In April 1919, on the 13th of the month, the day when Sikhs celebrate the most important date in their calendar – Vaisakhi, Colonel Reginald Dyer, the regional commander of British Indian Army, ordered his troops to open fire at about 2500 unarmed civilians gathered peacefully in an enclosed garden park – the Jallianwallah Bagh.

When all the ammunition of 1,650 rounds had been fired, approximately 1000 had died and over 1500 injured, (Indian National Congress figures) amongst whom were children and women, many who jumped into a well. When asked at his tribunal about his actions Dyer replied – “ because they had to be taught a lesson”.

This incident came to be known as the Jallianwallah Bagh Massacre. It stunned and angered Indians, particularly since it came six months after the end of WW1, a war in which quarter of a million young Indian men had gone to fight for Great Britain, from which 74,187 died and 76,000 came back injured.

The tightening of British attitude came in response to wider protests by Indians against reneging on promises of greater autonomy made by British Govt in return for Indian participation in the Great War.

The draconian measures included introduction of Rowlat Act – allowing extension of emergency measures of indefinite detention, incarceration without trial and judicial review enacted in the Defense of India Act 1915 during WW1.

After the War is in development for a tour of schools and community spaces as a dramatic piece of performance /workshop to mark 100 years since this controversial and tragic episode in British Empire history took place.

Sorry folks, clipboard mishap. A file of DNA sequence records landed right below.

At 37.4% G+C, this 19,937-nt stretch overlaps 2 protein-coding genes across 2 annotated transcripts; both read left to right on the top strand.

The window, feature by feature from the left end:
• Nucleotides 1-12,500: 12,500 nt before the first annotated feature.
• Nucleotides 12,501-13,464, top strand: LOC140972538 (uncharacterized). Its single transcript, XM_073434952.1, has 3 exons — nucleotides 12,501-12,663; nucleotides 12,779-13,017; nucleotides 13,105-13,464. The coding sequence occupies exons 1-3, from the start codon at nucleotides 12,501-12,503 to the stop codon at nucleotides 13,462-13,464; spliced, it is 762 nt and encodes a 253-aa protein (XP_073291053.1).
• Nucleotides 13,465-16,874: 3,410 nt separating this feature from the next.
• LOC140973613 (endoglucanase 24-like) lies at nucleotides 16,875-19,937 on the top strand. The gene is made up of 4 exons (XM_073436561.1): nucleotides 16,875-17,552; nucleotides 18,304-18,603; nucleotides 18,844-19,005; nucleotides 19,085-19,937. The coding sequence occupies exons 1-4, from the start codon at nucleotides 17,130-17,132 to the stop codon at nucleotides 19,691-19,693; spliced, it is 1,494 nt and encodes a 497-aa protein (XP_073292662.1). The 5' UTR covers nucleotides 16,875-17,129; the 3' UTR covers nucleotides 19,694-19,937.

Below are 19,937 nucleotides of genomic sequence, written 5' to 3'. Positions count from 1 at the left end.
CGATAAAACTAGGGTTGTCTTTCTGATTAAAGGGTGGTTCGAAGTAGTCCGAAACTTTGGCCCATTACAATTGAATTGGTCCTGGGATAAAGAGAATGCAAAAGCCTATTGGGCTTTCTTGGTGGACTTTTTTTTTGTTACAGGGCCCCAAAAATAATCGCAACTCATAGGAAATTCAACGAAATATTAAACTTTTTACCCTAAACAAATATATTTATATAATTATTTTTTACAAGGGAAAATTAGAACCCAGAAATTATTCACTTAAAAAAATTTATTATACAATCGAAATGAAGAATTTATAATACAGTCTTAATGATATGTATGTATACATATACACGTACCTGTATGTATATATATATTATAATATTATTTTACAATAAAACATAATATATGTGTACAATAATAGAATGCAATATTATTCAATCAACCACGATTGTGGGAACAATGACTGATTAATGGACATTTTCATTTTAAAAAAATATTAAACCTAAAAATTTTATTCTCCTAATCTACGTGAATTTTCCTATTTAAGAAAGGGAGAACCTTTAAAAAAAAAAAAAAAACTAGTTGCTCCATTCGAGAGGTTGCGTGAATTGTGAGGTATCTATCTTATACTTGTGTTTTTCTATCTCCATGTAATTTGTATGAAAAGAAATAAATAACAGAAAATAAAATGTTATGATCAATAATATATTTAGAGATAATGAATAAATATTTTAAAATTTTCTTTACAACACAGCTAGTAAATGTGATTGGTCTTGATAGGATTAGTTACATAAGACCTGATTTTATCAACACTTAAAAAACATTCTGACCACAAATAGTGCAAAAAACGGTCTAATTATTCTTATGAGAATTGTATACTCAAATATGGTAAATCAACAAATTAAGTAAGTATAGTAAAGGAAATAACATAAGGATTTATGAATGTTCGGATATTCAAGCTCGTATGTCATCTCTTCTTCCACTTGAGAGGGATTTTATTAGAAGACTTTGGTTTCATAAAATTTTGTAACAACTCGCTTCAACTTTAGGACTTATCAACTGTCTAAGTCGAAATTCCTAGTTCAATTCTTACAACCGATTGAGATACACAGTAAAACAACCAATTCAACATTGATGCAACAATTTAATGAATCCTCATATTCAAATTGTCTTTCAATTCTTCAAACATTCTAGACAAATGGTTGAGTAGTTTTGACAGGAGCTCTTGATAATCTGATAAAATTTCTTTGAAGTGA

Further reading

Rowlatt Act…    

Jallianwallah Bagh

Image:Reproduced courtesy of the Council of the National Army Museum 
Native crawling up the street where Miss Sherwood was assaulted, 1919' "The soldiers depicted were probably from the 25th County of London Cycle Battalion. The caption refers to an incident on 10 April 1919 in Amritsar in the Punjab. Riots had broken out that day during anti-British demonstrations and several Europeans had been killed and many buildings damaged. Around 20 Indians were shot by the Army. During the unrest, Marcella Sherwood, a Church of England missionary, was set upon by a crowd as she cycled down a narrow lane. Although badly beaten she survived, but the incident outraged British opinion and helped convince them to place most of the Punjab under martial law. In the days that followed, the British made Indian men, even those who had gone to Miss Sherwood’s aid after the attack, crawl along the street as a punishment.

Three days later, thousands of unarmed protesters, as well as people out enjoying a local festival, were gathered at Jallianwala Bagh (garden) when they were fired upon without warning by Indian Army troops. Most of the people present did not know that Martial Law had been declared. The order to fire was given by Brigadier-General Reginald Dyer. The official report stated that 379 people were killed and 1200 wounded, but the true figure was much higher. The massacre was a watershed in the history of British India and helped pave the way for the growth of Gandhi's independence movement."